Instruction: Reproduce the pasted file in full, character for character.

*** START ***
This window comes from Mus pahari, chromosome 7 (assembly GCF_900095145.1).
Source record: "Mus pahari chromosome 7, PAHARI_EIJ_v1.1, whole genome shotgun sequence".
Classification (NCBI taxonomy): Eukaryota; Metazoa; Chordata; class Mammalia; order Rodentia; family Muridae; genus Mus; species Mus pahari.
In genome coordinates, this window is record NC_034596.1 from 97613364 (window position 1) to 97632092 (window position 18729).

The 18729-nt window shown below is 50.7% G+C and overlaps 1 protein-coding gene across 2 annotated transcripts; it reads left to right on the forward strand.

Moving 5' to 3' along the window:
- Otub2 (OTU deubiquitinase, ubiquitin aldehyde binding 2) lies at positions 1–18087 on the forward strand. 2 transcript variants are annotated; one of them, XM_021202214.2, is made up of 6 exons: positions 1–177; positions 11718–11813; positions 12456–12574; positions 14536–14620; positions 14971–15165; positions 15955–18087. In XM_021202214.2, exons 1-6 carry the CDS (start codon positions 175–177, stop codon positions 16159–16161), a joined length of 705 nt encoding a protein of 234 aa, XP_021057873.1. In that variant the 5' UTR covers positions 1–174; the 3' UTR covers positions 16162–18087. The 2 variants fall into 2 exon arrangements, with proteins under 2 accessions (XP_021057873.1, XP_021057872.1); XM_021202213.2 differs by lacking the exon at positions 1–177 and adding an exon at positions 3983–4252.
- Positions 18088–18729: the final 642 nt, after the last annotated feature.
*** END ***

This window comes from Mus pahari, chromosome 7 (assembly GCF_900095145.1).
Source record: "Mus pahari chromosome 7, PAHARI_EIJ_v1.1, whole genome shotgun sequence".
Classification (NCBI taxonomy): Eukaryota; Metazoa; Chordata; class Mammalia; order Rodentia; family Muridae; genus Mus; species Mus pahari.
In genome coordinates, this window is record NC_034596.1 from 97613364 (window position 1) to 97632092 (window position 18729).

The 18729-nt window shown below is 50.7% G+C and overlaps 1 protein-coding gene across 2 annotated transcripts; it reads left to right on the forward strand.

Moving 5' to 3' along the window:
- Otub2 (OTU deubiquitinase, ubiquitin aldehyde binding 2) lies at positions 1–18087 on the forward strand. 2 transcript variants are annotated; one of them, XM_021202214.2, is made up of 6 exons: positions 1–177; positions 11718–11813; positions 12456–12574; positions 14536–14620; positions 14971–15165; positions 15955–18087. In XM_021202214.2, exons 1-6 carry the CDS (start codon positions 175–177, stop codon positions 16159–16161), a joined length of 705 nt encoding a protein of 234 aa, XP_021057873.1. In that variant the 5' UTR covers positions 1–174; the 3' UTR covers positions 16162–18087. The 2 variants fall into 2 exon arrangements, with proteins under 2 accessions (XP_021057873.1, XP_021057872.1); XM_021202213.2 differs by lacking the exon at positions 1–177 and adding an exon at positions 3983–4252.
- Positions 18088–18729: the final 642 nt, after the last annotated feature.